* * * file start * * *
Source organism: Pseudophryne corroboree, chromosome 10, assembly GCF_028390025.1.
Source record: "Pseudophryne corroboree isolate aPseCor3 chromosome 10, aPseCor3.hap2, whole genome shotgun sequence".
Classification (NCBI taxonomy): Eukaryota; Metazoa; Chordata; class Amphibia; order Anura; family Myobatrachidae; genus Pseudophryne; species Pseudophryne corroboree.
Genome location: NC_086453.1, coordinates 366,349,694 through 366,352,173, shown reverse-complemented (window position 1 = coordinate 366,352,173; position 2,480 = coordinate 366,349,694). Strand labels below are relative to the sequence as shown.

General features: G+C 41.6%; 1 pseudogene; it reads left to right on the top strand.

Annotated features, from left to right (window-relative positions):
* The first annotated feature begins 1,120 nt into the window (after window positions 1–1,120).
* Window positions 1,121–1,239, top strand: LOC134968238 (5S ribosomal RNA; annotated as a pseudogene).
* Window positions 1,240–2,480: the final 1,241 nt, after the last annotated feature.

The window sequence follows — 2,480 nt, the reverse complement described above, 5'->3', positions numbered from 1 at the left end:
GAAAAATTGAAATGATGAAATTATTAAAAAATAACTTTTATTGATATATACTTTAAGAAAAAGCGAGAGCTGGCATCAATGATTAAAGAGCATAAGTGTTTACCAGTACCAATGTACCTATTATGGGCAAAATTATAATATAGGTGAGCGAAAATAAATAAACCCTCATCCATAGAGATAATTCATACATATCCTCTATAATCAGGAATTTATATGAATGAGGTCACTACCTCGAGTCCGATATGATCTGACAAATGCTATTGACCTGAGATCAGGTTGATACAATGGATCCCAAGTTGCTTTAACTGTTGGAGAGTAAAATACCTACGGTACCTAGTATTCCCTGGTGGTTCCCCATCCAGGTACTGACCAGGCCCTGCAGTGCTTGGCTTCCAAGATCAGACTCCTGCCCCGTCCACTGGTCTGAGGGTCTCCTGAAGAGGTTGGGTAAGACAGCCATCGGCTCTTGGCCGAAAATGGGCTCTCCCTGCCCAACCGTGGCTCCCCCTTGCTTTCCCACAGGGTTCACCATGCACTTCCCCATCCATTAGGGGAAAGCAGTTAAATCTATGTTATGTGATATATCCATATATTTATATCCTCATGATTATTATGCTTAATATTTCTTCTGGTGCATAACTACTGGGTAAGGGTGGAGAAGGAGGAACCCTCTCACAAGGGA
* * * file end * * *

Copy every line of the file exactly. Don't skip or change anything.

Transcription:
Source organism: Pseudophryne corroboree, chromosome 10, assembly GCF_028390025.1.
Source record: "Pseudophryne corroboree isolate aPseCor3 chromosome 10, aPseCor3.hap2, whole genome shotgun sequence".
Classification (NCBI taxonomy): Eukaryota; Metazoa; Chordata; class Amphibia; order Anura; family Myobatrachidae; genus Pseudophryne; species Pseudophryne corroboree.
Genome location: NC_086453.1, coordinates 366,349,694 through 366,352,173, shown reverse-complemented (window position 1 = coordinate 366,352,173; position 2,480 = coordinate 366,349,694). Strand labels below are relative to the sequence as shown.

General features: G+C 41.6%; 1 pseudogene; it reads left to right on the top strand.

Annotated features, from left to right (window-relative positions):
* The first annotated feature begins 1,120 nt into the window (after window positions 1–1,120).
* Window positions 1,121–1,239, top strand: LOC134968238 (5S ribosomal RNA; annotated as a pseudogene).
* Window positions 1,240–2,480: the final 1,241 nt, after the last annotated feature.

The window sequence follows — 2,480 nt, the reverse complement described above, 5'->3', positions numbered from 1 at the left end:
GAAAAATTGAAATGATGAAATTATTAAAAAATAACTTTTATTGATATATACTTTAAGAAAAAGCGAGAGCTGGCATCAATGATTAAAGAGCATAAGTGTTTACCAGTACCAATGTACCTATTATGGGCAAAATTATAATATAGGTGAGCGAAAATAAATAAACCCTCATCCATAGAGATAATTCATACATATCCTCTATAATCAGGAATTTATATGAATGAGGTCACTACCTCGAGTCCGATATGATCTGACAAATGCTATTGACCTGAGATCAGGTTGATACAATGGATCCCAAGTTGCTTTAACTGTTGGAGAGTAAAATACCTACGGTACCTAGTATTCCCTGGTGGTTCCCCATCCAGGTACTGACCAGGCCCTGCAGTGCTTGGCTTCCAAGATCAGACTCCTGCCCCGTCCACTGGTCTGAGGGTCTCCTGAAGAGGTTGGGTAAGACAGCCATCGGCTCTTGGCCGAAAATGGGCTCTCCCTGCCCAACCGTGGCTCCCCCTTGCTTTCCCACAGGGTTCACCATGCACTTCCCCATCCATTAGGGGAAAGCAGTTAAATCTATGTTATGTGATATATCCATATATTTATATCCTCATGATTATTATGCTTAATATTTCTTCTGGTGCATAACTACTGGGTAAGGGTGGAGAAGGAGGAACCCTCTCACAAGGGA